Home Op-Ed Africa and modern Christianity – The monetization of Amen by Ike Agbatekwe

Africa and modern Christianity – The monetization of Amen by Ike Agbatekwe

modern Christianity
Modern Christianity

Growing up in the early seventies as a young child in the southeastern part of  Nigeria, after the three year civil war between the Biafrans and the Federal government of Nigeria, the environment was gloomy and saddled with abject poverty. The occupying presence of the Federal troops was a constant reminder of our compromised freedom.

The resilience of our parents, most of whom were members of the defunct Biafran Army, but were ostracized from civil service led them to engage in other trades other than peasant farming.
The only hope we had was salvation from God and service to that faith  My parents for one, were very religious and wholly imbibed in the Christian faith in all aspects. Belief in God was indeed the only option- we were a race conquered and under siege by the victors, wary of possible extinction.
It took the resilience of my late uncle Chief Patrick Agbataekwe (Ozodiche Nibo) to establish a technical school in Awka as a soccur and beacon of hope  for our community in an era when child soldiers, who later became grown adults, were hopeless about their future. Thus began the revamping of Government Technical College, Awka.Great man, may his soul rest in peace.
Our unwavering belief in salvation from God was the only propeller as we endowed ourselves in the two major existing Christian based religions of Catholic and Anglican churches- both of which were offsprings of Judaism.
Attending Sunday services was mandatory and carried heavy disciplinary measures when compromised and so was sunday school. We also attended midweek biblical orientation-called catechism. In all, these were passages  of life to nature us to be God fearing good citizens.
This tradition of upbringing became continuous in most of our lives.  as most  of us left home to attend boarding schools secondary in various communities-which most were again owned by Christian churches.  I attended Saint Mary’s Secondary School, Ifite Ukpo/Abagana in Anambra State.
In Secondary school, the effort to shape our lives with all christian values continued. Every morning, wether by destiny or design, both the junior and senior students gathered in the assembly hall, first for a morning mass prayer and subsequently, a roll call to ascertain who was present or not. Again severe disciplinary measures awaits the students who were in non compliance or so to say “truants.” It was also compulsory for us to study Bible Knowledge in junior Secondary school and decide otherwise in the final High school examination.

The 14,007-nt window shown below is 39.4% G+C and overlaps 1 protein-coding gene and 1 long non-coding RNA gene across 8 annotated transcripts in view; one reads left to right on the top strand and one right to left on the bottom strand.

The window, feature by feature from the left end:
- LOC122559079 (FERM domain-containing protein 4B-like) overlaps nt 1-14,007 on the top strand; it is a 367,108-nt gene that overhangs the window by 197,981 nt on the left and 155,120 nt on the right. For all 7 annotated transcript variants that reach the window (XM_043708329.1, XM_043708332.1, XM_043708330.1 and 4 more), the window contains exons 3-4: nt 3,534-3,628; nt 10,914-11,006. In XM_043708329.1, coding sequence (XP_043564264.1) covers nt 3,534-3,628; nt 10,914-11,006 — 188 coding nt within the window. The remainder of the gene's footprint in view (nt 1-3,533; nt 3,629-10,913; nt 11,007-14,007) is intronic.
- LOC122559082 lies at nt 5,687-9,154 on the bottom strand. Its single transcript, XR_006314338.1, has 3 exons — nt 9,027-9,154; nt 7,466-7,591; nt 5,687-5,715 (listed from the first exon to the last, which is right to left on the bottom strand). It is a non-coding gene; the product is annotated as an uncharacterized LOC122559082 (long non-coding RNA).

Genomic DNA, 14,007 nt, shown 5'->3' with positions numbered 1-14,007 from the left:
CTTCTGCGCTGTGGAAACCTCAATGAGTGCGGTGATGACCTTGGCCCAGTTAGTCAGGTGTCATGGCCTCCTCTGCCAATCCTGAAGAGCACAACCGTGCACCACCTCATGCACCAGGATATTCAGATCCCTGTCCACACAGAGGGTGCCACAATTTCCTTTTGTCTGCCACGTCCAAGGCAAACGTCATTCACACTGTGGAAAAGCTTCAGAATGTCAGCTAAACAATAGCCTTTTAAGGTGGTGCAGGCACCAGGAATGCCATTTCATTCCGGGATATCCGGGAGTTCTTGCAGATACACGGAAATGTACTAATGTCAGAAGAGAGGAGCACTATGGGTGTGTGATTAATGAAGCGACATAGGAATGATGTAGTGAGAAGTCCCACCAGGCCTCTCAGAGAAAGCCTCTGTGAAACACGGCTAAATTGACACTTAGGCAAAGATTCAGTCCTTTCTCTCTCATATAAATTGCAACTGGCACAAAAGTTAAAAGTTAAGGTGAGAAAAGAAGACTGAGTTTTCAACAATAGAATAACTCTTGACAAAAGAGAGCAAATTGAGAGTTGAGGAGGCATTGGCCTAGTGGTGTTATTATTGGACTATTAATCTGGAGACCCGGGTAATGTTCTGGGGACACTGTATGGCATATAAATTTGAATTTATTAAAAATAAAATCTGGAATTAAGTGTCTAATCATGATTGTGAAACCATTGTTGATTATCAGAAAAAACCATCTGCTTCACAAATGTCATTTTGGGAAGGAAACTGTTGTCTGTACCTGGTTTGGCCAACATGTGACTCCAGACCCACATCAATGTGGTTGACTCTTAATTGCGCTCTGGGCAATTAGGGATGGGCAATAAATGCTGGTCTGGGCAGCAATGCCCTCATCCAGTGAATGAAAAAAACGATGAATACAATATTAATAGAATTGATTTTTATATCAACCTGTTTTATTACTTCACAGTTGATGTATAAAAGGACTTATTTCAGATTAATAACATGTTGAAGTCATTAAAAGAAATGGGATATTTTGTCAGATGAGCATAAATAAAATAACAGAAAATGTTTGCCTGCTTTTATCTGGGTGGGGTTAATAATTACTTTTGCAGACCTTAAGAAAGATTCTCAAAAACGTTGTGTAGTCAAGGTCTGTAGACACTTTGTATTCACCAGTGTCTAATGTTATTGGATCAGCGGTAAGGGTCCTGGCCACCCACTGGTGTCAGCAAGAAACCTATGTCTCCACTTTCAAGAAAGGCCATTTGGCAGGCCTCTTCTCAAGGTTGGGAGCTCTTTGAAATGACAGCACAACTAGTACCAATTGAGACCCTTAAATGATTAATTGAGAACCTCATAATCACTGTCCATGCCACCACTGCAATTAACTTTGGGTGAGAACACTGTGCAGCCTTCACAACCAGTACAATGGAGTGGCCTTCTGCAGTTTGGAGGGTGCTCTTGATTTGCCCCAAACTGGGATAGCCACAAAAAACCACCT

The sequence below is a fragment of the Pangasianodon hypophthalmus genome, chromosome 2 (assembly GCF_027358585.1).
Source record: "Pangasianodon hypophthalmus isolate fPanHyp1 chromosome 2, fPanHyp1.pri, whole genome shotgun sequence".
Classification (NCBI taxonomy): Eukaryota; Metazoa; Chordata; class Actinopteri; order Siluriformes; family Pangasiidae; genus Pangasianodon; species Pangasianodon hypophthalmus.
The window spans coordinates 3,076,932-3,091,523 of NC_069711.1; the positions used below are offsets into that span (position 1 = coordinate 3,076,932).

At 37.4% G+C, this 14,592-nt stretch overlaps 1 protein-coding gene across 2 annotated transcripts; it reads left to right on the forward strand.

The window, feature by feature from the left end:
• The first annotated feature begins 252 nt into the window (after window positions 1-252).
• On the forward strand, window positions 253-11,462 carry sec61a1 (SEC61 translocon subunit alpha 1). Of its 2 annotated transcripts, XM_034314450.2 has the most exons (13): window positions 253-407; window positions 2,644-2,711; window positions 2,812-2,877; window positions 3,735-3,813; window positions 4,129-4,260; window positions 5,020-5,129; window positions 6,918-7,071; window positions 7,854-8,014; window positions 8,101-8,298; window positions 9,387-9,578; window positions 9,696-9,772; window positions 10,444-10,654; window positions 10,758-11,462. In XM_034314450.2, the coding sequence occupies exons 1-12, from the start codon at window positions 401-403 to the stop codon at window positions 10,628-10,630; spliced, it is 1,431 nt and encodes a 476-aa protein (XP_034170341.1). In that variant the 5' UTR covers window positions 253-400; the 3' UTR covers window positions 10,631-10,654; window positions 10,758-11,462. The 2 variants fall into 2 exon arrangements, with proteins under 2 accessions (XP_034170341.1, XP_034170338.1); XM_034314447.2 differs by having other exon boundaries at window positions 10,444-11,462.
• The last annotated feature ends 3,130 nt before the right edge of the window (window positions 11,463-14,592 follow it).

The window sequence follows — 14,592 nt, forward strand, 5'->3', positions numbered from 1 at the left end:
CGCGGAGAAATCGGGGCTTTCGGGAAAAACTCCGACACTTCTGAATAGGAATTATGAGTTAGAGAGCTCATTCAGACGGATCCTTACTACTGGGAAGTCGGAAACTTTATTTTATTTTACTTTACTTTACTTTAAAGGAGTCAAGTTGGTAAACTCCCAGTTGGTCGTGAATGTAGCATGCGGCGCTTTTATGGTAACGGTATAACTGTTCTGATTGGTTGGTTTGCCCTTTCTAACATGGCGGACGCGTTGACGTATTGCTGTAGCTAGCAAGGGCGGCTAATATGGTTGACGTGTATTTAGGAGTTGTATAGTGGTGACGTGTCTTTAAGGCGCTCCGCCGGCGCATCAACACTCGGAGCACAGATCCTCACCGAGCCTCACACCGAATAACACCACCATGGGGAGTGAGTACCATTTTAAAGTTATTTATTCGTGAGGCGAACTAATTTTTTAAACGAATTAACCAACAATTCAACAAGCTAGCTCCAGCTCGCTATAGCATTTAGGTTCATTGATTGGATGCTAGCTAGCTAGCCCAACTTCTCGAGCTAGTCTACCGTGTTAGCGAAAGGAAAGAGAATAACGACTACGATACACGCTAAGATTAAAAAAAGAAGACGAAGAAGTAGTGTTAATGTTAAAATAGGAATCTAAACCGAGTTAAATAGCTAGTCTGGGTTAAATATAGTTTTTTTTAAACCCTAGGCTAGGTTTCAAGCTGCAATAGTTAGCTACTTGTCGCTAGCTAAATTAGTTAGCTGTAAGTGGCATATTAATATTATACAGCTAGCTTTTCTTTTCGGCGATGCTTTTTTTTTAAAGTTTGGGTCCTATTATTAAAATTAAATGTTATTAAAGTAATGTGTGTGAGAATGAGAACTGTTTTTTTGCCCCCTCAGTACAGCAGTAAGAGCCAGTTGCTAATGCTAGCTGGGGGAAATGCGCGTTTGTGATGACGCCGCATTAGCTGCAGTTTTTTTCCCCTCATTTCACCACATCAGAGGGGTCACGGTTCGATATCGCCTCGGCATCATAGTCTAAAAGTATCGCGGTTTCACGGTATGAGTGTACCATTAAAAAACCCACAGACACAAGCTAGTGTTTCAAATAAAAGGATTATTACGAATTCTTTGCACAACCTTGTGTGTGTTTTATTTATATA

This fear of God stuck with me and I believe most of my peers through the years. But the dichotomy that I am seeing in our christian based churches today prompted my drive to render this piece.
Again, my piece is not intended to desecrate any church or religious organization, but it is rather a sincere evaluation of some of the modern day practices in our christian faith. I am not privy to the Islamic religion and will not digress into that.
I will therefore narrow my discussion to three issues bordering in my christain faith, especially as it pertains to our new apostolic churches.
The issue of tithe
Sexual harassment
The life of luxury of our pastor
The issue of tithe paying in our christian churches has been of great concern to me and one of the areas where I feel our religious leaders have clearly departed from the basic norms imbibed  in our religious principles.
In as much as tithe paying is structured in the christian religious constitution, it is absolutely  beyond my comprehension why some of church leaders will compel their parishioners to give ten percent of their income, even when some of these individuals do not have a paying job to equate the percentage parenthesis.
I have actually seen folks, who sold their reassured valuables to meet the quota of paying their weekly tithes in their house of worship- oftentimes,under pressure by their pastors  or revered ^Men of God.”
What manner of pastoral presence are we extending to our congregation,  when we subjugate them to financial pressure?
There have been cases, where some Pastors hold their parishioners hostage on issues relative to life and death and apparent succor for divine intervention to monetary hostage- all in the name of the Lord.
The recurring cases of sexual abuse in our divine houses of worship is nothing new, especially in Africa, where sexual offenses are kept in the back burner or swept under the carpet. And so the fornication goes on uncontrolled.
Where do I begin to give our Pastors accolades or condemnations for ranking on the list of those that have the most expensive private jets in the world- at the expense of their  poor parishioners.
Quoting biblical verses as a justification for their ostensible lifestyle is always a quick elixir for the parishioners  who are always loyal to their “Men of God.”
Don’t  crucify me, I have no daggers drawn against our men or women of God, those of them who are sincerely serving and promulgating the word of the Lord, I am only exercising my opinion about some of the malpractices that I see in our modern day religious practices.
In conclusion, I say that, ^When modern day religious practices infringes on our elemental values as christians, it could spell a gateway to hell as opposed to our desired destination of heaven.”
May we all pray for our souls, the Lord will hear us.
Ike Agbatekwe
Editor @ Large
Life and Times News
Los Angeles, California
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